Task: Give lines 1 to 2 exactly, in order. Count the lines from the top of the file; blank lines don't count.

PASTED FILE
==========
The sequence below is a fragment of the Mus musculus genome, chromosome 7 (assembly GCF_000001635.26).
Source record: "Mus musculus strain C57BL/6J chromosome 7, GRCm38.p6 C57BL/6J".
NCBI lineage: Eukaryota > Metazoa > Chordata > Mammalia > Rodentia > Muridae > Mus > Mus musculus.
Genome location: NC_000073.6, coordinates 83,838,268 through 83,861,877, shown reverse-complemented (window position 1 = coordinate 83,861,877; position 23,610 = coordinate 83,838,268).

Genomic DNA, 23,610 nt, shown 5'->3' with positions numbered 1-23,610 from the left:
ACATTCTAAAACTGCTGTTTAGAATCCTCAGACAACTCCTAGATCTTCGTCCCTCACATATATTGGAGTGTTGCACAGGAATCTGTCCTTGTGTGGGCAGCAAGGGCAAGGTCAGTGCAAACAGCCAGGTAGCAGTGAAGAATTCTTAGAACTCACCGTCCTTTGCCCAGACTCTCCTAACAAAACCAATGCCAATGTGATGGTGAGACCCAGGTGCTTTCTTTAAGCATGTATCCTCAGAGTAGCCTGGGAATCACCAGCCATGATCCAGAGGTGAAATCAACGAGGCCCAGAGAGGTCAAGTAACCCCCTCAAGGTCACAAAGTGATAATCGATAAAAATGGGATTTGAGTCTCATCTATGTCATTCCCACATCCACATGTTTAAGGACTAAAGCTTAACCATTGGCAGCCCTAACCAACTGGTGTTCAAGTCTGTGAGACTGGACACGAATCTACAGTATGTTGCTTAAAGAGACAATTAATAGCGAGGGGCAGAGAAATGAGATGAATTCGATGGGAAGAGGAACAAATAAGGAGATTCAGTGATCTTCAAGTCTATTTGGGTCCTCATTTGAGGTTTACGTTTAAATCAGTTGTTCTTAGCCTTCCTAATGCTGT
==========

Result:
The sequence below is a fragment of the Mus musculus genome, chromosome 7 (assembly GCF_000001635.26).
Source record: "Mus musculus strain C57BL/6J chromosome 7, GRCm38.p6 C57BL/6J".